Published on: Monday, October 18, 2021

At King’s College, Taunton, speech and drama is a popular co-curricular choice and includes London Academy of Music & Dramatic Arts (LAMDA) training.

LAMDA boasts some prestigious alumni including Brian Cox, Benedict Cumberbatch, Anna Chancellor and MyAnna Buring, and is an empowering way for young people to learn effective, clear communication that will help them prepare for interviews and meetings, as well as social and professional occasions throughout their lives.

This year, three pupils gained distinctions in the Grade 4 Award for Performance, whilst Upper Sixth Form student Charlotte T was astonished and thrilled when told she’d achieved a distinction in the Grade 8 examination. Charlotte was examined on three pieces from different generations of playwrights including Shakespeare, and received a glowing report.

Charlotte explains: “The extract taken from The Tempest was particularly energetic as I took on the role of Ariel, an unnatural spritely being. My second piece was from an unusual play called The Caged bird by David Campton. I performed as a bird trapped in a cage who becomes increasingly frustrated at the other birds and their freedoms. My final piece was from Bull by Mike Bartlett and was rather uncomfortable since I played a truly malicious and patronising character who diminishes a colleague. The other section of the exam involved learning about theatre practitioner Stanislavski, his influence in general and in relation to my pieces.”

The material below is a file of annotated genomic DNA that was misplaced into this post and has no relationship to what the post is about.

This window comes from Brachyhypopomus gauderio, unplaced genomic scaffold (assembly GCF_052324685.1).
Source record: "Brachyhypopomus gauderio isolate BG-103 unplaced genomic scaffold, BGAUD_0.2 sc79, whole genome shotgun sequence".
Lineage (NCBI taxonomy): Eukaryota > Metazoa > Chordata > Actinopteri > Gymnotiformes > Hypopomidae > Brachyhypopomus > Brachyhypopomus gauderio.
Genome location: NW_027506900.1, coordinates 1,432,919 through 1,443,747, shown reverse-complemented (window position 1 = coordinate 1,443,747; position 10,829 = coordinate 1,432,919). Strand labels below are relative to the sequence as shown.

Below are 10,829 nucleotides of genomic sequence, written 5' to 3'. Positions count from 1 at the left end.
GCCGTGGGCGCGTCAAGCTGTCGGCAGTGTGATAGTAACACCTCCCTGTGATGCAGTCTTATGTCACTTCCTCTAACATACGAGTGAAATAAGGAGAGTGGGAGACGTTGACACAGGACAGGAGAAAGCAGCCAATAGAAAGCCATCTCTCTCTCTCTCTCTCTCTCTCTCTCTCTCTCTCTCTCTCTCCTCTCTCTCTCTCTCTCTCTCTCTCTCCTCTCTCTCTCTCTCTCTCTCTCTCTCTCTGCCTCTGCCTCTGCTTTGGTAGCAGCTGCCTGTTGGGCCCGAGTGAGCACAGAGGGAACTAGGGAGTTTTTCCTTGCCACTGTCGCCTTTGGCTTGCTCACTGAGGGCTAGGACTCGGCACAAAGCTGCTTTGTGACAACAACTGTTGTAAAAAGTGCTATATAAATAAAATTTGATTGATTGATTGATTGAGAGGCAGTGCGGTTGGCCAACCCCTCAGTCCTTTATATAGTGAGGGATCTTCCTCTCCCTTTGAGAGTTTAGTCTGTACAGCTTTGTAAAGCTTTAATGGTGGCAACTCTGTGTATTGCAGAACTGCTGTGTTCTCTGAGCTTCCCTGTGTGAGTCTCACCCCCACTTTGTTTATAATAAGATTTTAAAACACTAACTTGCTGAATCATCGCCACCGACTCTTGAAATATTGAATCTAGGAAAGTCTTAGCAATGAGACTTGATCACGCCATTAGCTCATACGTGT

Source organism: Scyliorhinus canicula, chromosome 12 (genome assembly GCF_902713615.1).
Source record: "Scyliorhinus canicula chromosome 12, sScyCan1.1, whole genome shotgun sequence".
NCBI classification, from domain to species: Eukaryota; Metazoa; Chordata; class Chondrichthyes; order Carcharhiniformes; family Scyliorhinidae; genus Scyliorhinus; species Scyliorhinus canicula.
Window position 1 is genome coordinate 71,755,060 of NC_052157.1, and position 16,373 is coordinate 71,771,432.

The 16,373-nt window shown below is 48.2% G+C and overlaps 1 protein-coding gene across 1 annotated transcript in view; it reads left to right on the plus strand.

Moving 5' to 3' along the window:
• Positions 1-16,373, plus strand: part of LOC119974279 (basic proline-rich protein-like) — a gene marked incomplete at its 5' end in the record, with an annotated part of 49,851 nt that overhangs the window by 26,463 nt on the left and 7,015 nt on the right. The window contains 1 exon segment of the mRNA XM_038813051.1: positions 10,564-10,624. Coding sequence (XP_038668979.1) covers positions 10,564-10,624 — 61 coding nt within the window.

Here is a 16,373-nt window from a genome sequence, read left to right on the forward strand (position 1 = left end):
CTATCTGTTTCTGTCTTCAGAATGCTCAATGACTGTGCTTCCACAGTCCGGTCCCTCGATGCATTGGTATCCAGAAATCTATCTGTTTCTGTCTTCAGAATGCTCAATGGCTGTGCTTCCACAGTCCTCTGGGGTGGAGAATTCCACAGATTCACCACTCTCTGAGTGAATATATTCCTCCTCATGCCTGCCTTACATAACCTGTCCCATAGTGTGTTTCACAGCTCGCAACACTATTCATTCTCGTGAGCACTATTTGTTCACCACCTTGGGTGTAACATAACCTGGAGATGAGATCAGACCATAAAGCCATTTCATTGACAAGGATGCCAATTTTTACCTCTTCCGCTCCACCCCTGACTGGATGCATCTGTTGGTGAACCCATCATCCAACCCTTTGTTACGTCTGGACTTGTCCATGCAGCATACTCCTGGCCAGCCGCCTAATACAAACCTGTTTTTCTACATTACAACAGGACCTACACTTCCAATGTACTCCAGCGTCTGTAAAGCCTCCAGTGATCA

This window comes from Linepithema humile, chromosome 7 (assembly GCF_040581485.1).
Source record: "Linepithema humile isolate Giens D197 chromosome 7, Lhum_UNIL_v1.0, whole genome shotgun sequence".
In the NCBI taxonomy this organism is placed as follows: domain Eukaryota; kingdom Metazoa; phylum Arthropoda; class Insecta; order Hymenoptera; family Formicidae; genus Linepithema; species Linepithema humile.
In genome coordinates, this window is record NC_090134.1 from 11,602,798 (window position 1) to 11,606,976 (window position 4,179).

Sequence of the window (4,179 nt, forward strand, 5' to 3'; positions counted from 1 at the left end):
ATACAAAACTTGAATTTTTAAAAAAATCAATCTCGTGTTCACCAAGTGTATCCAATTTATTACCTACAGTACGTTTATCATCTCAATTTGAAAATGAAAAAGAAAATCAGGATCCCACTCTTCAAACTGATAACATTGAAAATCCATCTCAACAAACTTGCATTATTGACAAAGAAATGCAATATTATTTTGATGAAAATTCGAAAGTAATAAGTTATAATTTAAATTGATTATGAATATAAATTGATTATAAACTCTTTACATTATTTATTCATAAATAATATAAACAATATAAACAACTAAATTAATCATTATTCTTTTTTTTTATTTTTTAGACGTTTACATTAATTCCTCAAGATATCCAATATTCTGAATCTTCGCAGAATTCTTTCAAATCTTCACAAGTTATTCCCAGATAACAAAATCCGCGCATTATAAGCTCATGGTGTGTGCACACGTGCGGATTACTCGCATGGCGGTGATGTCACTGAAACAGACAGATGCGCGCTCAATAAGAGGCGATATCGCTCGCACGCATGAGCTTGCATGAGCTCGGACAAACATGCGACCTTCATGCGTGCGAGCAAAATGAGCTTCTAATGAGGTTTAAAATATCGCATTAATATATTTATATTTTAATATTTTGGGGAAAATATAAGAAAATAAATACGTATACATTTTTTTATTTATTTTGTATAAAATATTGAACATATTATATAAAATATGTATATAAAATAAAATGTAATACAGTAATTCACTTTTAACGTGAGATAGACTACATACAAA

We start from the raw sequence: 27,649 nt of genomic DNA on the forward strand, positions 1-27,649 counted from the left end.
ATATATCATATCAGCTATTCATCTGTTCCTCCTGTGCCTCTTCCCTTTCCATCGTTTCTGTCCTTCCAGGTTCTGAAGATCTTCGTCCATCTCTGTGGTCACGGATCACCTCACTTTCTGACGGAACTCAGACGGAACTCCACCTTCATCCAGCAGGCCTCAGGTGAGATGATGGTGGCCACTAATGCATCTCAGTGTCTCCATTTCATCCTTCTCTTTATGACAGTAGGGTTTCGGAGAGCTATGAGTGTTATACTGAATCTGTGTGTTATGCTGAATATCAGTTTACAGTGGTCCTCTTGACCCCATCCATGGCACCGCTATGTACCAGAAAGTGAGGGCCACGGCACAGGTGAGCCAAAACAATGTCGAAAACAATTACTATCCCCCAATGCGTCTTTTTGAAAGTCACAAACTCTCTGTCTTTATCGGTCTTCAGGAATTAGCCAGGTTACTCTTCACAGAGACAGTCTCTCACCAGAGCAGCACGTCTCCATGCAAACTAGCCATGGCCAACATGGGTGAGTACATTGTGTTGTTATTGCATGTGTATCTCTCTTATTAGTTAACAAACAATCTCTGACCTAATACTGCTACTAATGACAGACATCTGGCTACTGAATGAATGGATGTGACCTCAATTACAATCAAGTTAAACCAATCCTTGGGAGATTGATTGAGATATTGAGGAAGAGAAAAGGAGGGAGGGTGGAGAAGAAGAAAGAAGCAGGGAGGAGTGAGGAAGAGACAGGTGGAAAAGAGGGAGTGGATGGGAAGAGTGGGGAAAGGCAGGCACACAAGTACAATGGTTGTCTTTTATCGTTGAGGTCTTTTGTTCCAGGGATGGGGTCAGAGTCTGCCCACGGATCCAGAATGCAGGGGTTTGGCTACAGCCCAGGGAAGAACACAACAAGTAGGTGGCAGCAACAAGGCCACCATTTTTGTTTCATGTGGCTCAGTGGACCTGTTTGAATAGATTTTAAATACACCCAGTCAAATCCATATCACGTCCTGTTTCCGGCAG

Performing Arts teacher Anthony Irvine commented: ”I’m always impressed by Charlotte’s willingness to experiment with movement and voice. She thoroughly prepared for the knowledge section of the LAMDA exam and worked hard at perfecting her three pieces, learning the considerable number of lines and getting to know the plays as a whole. Her flying Ariel from The Tempest was inspired, even using her hair to theatrical effect, while her interpretation of the Wild One in The Caged Birds was electric. She found a completely different interpretation for Isobel in Bull. Charlotte brought a terrifying edge to the character who belittles a work colleague, leaving everyone in the audience feeling intimidated. It’s this versatility that I think convinced the examiner she was worthy of a high distinction.”

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